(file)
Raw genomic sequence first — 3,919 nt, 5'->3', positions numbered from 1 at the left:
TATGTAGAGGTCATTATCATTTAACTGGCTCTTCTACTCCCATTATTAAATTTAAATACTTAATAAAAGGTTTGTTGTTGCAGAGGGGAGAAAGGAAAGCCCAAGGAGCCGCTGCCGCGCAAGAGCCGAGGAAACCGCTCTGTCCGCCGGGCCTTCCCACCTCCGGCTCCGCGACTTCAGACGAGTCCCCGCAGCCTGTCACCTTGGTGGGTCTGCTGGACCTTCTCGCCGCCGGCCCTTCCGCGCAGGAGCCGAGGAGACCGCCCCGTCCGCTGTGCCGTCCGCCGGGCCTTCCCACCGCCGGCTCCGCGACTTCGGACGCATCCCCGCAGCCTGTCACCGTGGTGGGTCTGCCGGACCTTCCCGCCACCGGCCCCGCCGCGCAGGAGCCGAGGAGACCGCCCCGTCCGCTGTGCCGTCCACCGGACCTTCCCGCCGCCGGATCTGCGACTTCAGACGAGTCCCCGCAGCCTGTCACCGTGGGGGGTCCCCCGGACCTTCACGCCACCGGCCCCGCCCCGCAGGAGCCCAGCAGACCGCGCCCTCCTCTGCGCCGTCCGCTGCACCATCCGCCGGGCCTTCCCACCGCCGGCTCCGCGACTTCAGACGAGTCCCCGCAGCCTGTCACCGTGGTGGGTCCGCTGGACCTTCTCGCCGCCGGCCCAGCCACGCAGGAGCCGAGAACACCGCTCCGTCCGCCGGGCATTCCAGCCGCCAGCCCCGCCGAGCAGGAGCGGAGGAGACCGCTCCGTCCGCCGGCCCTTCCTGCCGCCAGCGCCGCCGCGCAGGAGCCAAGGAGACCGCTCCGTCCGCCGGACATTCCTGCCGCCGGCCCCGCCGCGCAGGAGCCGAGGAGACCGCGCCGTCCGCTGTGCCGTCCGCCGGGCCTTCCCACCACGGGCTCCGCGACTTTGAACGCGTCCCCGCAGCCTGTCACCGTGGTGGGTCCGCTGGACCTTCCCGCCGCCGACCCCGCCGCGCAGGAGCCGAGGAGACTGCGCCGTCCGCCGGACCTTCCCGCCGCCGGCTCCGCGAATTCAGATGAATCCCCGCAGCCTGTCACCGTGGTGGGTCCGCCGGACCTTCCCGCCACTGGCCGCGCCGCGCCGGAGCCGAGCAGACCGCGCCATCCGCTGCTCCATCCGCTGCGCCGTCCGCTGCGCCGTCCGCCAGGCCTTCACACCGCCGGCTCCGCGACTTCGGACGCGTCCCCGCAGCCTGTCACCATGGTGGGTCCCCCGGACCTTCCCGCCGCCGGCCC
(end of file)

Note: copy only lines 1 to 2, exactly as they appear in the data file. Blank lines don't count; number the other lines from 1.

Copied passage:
Raw genomic sequence first — 3,919 nt, 5'->3', positions numbered from 1 at the left:
TATGTAGAGGTCATTATCATTTAACTGGCTCTTCTACTCCCATTATTAAATTTAAATACTTAATAAAAGGTTTGTTGTTGCAGAGGGGAGAAAGGAAAGCCCAAGGAGCCGCTGCCGCGCAAGAGCCGAGGAAACCGCTCTGTCCGCCGGGCCTTCCCACCTCCGGCTCCGCGACTTCAGACGAGTCCCCGCAGCCTGTCACCTTGGTGGGTCTGCTGGACCTTCTCGCCGCCGGCCCTTCCGCGCAGGAGCCGAGGAGACCGCCCCGTCCGCTGTGCCGTCCGCCGGGCCTTCCCACCGCCGGCTCCGCGACTTCGGACGCATCCCCGCAGCCTGTCACCGTGGTGGGTCTGCCGGACCTTCCCGCCACCGGCCCCGCCGCGCAGGAGCCGAGGAGACCGCCCCGTCCGCTGTGCCGTCCACCGGACCTTCCCGCCGCCGGATCTGCGACTTCAGACGAGTCCCCGCAGCCTGTCACCGTGGGGGGTCCCCCGGACCTTCACGCCACCGGCCCCGCCCCGCAGGAGCCCAGCAGACCGCGCCCTCCTCTGCGCCGTCCGCTGCACCATCCGCCGGGCCTTCCCACCGCCGGCTCCGCGACTTCAGACGAGTCCCCGCAGCCTGTCACCGTGGTGGGTCCGCTGGACCTTCTCGCCGCCGGCCCAGCCACGCAGGAGCCGAGAACACCGCTCCGTCCGCCGGGCATTCCAGCCGCCAGCCCCGCCGAGCAGGAGCGGAGGAGACCGCTCCGTCCGCCGGCCCTTCCTGCCGCCAGCGCCGCCGCGCAGGAGCCAAGGAGACCGCTCCGTCCGCCGGACATTCCTGCCGCCGGCCCCGCCGCGCAGGAGCCGAGGAGACCGCGCCGTCCGCTGTGCCGTCCGCCGGGCCTTCCCACCACGGGCTCCGCGACTTTGAACGCGTCCCCGCAGCCTGTCACCGTGGTGGGTCCGCTGGACCTTCCCGCCGCCGACCCCGCCGCGCAGGAGCCGAGGAGACTGCGCCGTCCGCCGGACCTTCCCGCCGCCGGCTCCGCGAATTCAGATGAATCCCCGCAGCCTGTCACCGTGGTGGGTCCGCCGGACCTTCCCGCCACTGGCCGCGCCGCGCCGGAGCCGAGCAGACCGCGCCATCCGCTGCTCCATCCGCTGCGCCGTCCGCTGCGCCGTCCGCCAGGCCTTCACACCGCCGGCTCCGCGACTTCGGACGCGTCCCCGCAGCCTGTCACCATGGTGGGTCCCCCGGACCTTCCCGCCGCCGGCCC